In competence- my school work transitioned from classes to sole work on my dissertation.  I thought that without having classes, I’d miraculously have more time and the ideas and words would flow freely.  But that’s totally not what happened…and while I had moments of progress and inspiration, it wasn’t nearly as much as I’d hoped for.  When I coupled that with my inability to really master my time in the best way, I began to doubt my ability to complete the task at all.  I ended this year on a high note, making much progress and getting positive feedback from my dissertation chair.

17. When have I felt the most alive?

In moments with Preacherman and/or our little- working on math problems, making funfetti pancakes, watching the Cosby show, helping to wrap Christmas presents, singing “Jesus Loves Me” before bed, reciting our confession of faith together in the mornings.  All the little moments that I won’t always have.

18. How have I taught others to respect me?

Setting appropriate boundaries- especially at work has been extremely helpful here.  Being vocal about what I need, and refusing to take on too much has been incredibly helpful here also.

19. How can I improve my relationships?

Be more diligent in maintaining and creating them.  This is a challenge as an introvert, but it’s one that I need to overcome…particularly if I want to keep friends and make new ones.

20. Have I been unfair to anyone?

I hope not (LOL!).  I’ve probably been most guilty of being unfair in not extending the same grace to others that I would want extended to me.

21. Who do I need to forgive?

There are a few people who really hurt me over the past few years, and while it doesn’t hurt anymore; there are times where I find myself angry or frustrated about the way things panned out, especially after doing what I could to reconcile the situation. I need to be better about taking any negative thoughts captive and committing my mind to complete forgiveness.

22. Where is it time to let go?

Overworking/being a workaholic.  I need to place better energy on being productive while at work, and not always allowing things to carry over into home life. My first responsibility is to be the wife and steppie that God has called me to be.

23. What old habits would I like to release?

Being mean to myself/being too hard on myself. Grace, not perfection.

24. What new habits would I like to cultivate?

Consistency in reading: The Bible, devotionals, and other books to promote learning and growth

25. How can I be kind to myself?

As mentioned above, I think Emily Ley’s motto sums it up perfectly: “I will hold myself to a standard of GRACE not PERFECTION”

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The Name Conundrum

What’s in a name?

The “name issue” is one that is frequently discussed among people of color (particularly African Americans), where we sometimes find ourselves confused and baffled by the names that our counterparts have chosen for their children to bear for their life (or until they are old enough to get a legal name change).

I remember being in college, and having two unique experiences in regards to “ethnic names”- one where a friend eloquently argued that “ethnic” names should be celebrated for their creativity as opposed to looked down upon; and another experience after research indicated that having an African American sounding name resulted in less call backs for job interviews. As an educator who has done the majority of work in schools that are predominantly African American, I have looked at many names on bulletin boards and class rolls and have been absolutely baffled by the names that I see before me- which in some cases, look like a random combination of consonant and vowels thrown together.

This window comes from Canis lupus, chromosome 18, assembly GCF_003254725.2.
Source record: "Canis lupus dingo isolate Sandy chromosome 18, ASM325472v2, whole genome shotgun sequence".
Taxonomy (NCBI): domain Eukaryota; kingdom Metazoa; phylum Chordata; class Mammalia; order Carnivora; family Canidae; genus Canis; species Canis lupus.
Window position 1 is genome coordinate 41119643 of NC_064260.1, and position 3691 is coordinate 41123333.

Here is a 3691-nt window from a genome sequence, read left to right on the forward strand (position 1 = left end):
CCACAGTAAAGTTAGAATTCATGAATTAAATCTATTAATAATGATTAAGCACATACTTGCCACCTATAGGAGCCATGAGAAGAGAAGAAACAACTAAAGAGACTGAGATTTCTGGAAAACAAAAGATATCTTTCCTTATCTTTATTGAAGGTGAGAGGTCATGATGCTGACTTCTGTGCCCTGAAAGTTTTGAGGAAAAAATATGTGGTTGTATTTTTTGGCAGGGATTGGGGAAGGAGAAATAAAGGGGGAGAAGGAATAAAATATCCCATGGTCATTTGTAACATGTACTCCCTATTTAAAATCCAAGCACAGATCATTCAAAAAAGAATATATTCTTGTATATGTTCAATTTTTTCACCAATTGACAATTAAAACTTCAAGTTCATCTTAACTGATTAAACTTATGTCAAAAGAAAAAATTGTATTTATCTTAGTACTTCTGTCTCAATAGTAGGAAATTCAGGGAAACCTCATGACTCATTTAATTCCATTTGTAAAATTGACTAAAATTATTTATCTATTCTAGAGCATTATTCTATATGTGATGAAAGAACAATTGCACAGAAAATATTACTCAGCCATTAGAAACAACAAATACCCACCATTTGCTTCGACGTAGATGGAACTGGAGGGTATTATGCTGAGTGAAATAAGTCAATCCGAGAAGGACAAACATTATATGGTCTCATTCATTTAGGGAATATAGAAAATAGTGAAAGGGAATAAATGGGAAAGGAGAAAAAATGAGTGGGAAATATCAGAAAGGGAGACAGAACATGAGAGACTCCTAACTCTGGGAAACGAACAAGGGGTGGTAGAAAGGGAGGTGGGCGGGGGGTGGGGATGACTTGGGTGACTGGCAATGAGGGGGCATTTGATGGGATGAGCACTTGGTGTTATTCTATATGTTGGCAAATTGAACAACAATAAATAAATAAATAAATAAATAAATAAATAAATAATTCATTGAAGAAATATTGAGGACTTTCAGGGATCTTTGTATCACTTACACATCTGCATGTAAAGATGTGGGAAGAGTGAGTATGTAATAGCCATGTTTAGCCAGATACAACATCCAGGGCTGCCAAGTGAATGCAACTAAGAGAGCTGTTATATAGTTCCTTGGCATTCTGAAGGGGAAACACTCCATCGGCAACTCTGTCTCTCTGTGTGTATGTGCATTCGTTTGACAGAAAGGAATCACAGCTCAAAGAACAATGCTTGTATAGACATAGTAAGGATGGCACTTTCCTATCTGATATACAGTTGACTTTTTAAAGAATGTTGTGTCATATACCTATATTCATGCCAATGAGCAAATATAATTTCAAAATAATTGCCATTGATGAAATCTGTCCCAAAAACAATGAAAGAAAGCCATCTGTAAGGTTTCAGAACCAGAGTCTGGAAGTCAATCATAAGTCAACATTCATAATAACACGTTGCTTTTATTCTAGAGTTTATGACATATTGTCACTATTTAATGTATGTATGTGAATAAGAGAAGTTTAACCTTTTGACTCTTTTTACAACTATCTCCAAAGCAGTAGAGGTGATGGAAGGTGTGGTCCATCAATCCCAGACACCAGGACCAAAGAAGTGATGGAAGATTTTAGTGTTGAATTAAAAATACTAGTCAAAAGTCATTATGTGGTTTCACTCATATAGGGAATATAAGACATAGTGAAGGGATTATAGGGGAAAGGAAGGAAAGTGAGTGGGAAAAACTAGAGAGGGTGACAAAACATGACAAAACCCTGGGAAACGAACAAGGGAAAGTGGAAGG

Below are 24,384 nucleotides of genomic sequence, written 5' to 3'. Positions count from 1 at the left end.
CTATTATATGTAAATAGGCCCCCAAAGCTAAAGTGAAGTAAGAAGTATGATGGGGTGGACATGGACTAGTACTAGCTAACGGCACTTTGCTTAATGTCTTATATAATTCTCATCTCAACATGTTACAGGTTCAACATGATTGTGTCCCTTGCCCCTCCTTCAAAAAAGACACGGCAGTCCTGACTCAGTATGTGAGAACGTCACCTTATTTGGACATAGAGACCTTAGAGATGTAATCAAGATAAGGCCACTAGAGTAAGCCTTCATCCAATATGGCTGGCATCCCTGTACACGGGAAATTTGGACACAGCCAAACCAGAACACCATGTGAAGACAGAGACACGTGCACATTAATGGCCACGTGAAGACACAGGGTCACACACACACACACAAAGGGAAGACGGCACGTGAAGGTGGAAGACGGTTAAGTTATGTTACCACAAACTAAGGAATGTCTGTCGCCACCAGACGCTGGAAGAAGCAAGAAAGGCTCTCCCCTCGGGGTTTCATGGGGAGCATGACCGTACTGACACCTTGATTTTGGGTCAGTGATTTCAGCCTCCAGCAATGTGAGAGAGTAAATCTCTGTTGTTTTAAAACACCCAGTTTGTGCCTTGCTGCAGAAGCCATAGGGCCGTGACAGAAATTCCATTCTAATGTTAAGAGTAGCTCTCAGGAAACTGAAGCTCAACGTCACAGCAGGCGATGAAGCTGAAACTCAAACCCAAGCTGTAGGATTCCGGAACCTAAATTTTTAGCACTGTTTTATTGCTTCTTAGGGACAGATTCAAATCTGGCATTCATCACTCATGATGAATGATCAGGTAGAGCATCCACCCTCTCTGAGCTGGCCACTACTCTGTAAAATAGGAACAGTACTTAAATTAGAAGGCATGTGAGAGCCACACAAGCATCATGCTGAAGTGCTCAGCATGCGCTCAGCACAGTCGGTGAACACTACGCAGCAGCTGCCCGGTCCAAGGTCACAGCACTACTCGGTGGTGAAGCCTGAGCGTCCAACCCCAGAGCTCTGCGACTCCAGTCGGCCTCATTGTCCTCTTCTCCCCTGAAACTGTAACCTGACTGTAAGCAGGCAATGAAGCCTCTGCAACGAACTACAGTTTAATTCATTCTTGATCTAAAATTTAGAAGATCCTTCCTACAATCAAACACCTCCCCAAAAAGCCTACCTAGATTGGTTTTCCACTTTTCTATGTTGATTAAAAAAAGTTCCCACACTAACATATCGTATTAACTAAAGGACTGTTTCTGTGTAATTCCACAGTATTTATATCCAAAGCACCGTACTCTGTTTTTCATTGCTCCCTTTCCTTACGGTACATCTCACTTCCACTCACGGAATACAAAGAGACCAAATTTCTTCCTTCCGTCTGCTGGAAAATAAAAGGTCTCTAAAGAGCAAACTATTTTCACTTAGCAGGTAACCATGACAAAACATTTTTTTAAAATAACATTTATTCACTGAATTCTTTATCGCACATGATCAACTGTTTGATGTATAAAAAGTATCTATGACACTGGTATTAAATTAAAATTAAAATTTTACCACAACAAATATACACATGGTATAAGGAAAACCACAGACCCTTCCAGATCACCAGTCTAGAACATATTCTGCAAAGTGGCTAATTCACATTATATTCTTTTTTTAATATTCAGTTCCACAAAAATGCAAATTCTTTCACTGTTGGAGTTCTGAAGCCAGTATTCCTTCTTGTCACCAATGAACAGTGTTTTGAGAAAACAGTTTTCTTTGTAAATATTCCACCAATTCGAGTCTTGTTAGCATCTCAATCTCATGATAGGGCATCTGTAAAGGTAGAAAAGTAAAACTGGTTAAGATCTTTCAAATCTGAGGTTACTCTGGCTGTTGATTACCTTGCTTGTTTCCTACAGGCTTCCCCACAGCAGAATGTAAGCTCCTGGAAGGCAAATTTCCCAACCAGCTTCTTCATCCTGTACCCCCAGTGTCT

The struggle is real.

And I say that because it REALLY is a struggle.  The shift toward “ethnic names” is born out of the Black Power movement, and the desire for Blacks to distinguish themselves as separate from their white counterparts.  As our culture has evolved into one that is more “self-centered” where people desire to assert their uniqueness and individuality, I believe that reflection exists in naming trends also- but not just in African Americans, but in whites as well.  I believe this helps to explain names that are “common” (or more mainstream) but are spelled differently (i.e.: Lindsi, Lindzi, Lindsey, Lindsay or Madison, Maddison, Madisyn, Madyson or Erin, Aryne, Eryn, Eryne, Erinn).

Yet and still, there is still a difference that exists.  I wholeheartedly agree with the sentiments expressed in this article in the Daily Beast, and found this to really get at the heart of the issue:

“If there is a question worth asking about race and naming, it’s not “why do black people use these names?” it’s “why do we only focus on black people in these conversations?” Indeed, there’s a whole universe of (hacky) jokes premised on the assumed absurdity of so-called “ghetto” names. Derision for these names—and often, the people who have them—is culturally acceptable.

But black children aren’t the only ones with unusual names. It’s not hard to find white kids with names like Braelyn and Declyn. And while it’s tempting to chalk this up to poverty—in the Reddit thread, there was wide agreement that this was a phenomenon of poor blacks and poor whites—the wealthy are no strangers to unique names. The popular Netflix show Orange is the New Black, written by a Jenji Kohan (a white woman), was based on the experiences of a Piper Kerman (also a white woman). And in last year’s presidential election, nearly 61 million people voted for a Willard Mitt Romney, at the same time that the current head of the Republican National Committee was (and is) a Reince Priebus.” – The Daily Beast